The very short third movement – and airy episode of seemingly aimless piano noodling leading downward into a somberly throbbing strings passage – serves more as an interlude (or prelude) than a complete movement. But then comes the headlong finale, as the piano and strings explode into a frantic, carnival-atmosphere tumble. The trumpet – still not quite an equal partner to the piano – butts in repeatedly, as if goading the other musicians forward, until it gets its own gauche-sounding dance-tune. From there the musical chicanery piles up, with piano and trumpet seeming to compete as reluctant partners in crime. The final furious flurry of notes leaves the listener hanging on by the fingernails as the combined forces hurtle to a frantic finish.
Source: Lindsay Koob, 2013 (delosmusic.com)
Dmitri Shostakovich (1906-1975)
♪ Piano Concerto No.1 (Concerto for Piano, Trumpet and Strings) in C minor, Op.35 (1933)
i. Allegro moderato. Allegro vivace. Moderato
iv. Allegro con brio. Presto. Allegretto poco moderato. Allegro con brio
David Huang, piano
Bengt Danielsson, trumpet
Gothenburg Symphony Orchestra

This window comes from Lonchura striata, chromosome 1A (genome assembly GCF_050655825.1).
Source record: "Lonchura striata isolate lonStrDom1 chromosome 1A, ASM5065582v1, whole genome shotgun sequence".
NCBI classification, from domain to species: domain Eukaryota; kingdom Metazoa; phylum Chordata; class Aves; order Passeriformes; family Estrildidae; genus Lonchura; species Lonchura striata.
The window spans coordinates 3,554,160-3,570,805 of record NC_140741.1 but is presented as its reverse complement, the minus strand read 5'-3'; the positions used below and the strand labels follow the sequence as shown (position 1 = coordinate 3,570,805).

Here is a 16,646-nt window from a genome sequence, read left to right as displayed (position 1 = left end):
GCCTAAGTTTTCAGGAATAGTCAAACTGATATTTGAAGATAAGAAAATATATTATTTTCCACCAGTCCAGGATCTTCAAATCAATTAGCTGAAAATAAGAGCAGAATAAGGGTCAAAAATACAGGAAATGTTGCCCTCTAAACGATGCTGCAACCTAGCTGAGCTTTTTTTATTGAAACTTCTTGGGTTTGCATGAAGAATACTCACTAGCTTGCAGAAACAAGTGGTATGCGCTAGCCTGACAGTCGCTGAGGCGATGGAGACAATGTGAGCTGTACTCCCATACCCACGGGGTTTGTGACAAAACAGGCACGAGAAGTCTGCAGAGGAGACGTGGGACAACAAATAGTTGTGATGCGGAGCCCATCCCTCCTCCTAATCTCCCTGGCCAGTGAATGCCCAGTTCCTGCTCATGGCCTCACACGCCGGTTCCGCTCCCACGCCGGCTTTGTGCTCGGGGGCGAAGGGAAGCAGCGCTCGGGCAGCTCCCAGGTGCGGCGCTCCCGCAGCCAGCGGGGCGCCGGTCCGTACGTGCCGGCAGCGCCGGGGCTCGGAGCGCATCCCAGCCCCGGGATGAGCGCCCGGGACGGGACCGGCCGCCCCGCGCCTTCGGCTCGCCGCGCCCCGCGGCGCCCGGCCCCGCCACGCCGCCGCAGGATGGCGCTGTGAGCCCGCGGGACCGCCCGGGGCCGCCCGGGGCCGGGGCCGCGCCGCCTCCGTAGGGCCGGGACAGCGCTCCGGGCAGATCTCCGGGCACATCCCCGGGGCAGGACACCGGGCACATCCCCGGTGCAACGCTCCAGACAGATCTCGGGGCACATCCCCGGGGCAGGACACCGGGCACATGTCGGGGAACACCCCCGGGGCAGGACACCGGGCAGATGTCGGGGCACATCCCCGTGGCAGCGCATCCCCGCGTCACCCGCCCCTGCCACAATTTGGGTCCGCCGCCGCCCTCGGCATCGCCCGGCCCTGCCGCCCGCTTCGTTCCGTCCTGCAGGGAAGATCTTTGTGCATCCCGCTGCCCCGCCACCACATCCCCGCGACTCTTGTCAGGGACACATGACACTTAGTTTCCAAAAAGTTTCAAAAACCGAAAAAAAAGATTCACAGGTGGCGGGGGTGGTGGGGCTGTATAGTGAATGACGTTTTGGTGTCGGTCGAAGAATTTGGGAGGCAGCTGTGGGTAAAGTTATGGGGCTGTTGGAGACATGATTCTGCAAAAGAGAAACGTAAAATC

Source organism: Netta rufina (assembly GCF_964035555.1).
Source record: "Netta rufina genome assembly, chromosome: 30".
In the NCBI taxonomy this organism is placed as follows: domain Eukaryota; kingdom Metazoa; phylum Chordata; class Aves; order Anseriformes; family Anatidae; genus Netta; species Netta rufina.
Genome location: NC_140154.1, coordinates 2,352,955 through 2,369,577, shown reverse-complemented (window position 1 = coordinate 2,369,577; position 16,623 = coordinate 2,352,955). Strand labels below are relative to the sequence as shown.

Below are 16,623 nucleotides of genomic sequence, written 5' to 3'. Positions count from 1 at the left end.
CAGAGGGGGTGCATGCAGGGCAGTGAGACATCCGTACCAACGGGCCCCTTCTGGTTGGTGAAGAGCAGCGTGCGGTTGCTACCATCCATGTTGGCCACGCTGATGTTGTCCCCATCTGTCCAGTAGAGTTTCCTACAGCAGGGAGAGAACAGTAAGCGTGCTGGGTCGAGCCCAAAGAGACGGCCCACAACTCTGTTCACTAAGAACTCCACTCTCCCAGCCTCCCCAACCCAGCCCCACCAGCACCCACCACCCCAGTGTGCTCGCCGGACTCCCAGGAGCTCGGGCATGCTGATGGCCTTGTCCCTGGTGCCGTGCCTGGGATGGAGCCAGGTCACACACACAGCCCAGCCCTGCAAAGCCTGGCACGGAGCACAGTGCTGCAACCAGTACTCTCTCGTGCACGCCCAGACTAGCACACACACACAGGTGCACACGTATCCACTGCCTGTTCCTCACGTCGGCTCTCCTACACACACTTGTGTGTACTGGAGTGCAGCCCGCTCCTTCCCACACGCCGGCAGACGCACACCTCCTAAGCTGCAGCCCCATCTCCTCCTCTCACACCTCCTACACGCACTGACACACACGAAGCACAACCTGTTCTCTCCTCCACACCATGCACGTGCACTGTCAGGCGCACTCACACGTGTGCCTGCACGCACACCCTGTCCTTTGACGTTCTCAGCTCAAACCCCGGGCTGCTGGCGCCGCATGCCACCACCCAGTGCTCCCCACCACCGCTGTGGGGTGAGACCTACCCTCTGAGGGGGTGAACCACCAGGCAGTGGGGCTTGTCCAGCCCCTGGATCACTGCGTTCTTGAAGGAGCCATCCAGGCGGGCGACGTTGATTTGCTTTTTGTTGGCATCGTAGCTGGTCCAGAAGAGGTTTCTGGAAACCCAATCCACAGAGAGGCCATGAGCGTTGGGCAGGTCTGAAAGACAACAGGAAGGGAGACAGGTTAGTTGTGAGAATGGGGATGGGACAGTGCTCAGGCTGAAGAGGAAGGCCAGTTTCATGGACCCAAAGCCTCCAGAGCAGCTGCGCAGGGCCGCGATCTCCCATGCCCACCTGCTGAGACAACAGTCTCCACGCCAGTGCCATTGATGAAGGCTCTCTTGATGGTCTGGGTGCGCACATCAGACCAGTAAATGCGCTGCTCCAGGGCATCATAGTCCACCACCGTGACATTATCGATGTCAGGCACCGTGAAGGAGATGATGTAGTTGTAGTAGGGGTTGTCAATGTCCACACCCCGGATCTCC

Conductor: Manfred Honeck
Maurice Ravel (1875-1937)
♪ Jeux d'eau (1901)
David Huang, piano
Gothenburg Concert Hall, May 24, 2018
As the winner of the Swedish Soloistprize in 2014, the foremost national competition for classical musicians; Swedish-Chinese pianist David Huang has established himself as one of scandinavias most interesting and prominent young musicians of today.
In 2012 David made his first breakthrough winning the prestigious Vera Lothar-Schevchenko international piano competition in Yekaterinburg. This made him the first swede ever to win a russian piano competiton. He performed in the finale two concertos of Mozart and Liszt together with the Ural Philharmonic Orchestra.
Appointed as Swedish Radio P2 Artist in Residence 2014-2016 David is making numerous recordings and live performances on both national television and radio, playing both solo, chamber music and with orchestras such as the Swedish Radio Symphony Orchestra, Gothenburg Symphony Orchestra and Gävle Symphony Orchestra.
Today David is based in Stockholm, Sweden and enjoys performing both as a soloist and chamber musician. His passion and dedication for chamber music has led to many well established collaborations with some of scandinavia's finest musicians. As of 2015 he formed together with Swedish violinist Daniel Migdal and Norwegian cellist Frida Fredrikke Waaler Waervågen – Trio LEK, an ensemble dedicated to exploring contemporary music and also the already existing, vast repertoire. David is also a founding member of the chamber ensemble Sveriges Kammarsolister.
David was born 1988 in Taiyuan, China and moved to Sweden at the early age of three, he has already been awarded many honours, amongst them scholarships from the Royal Academy of Music in Sweden.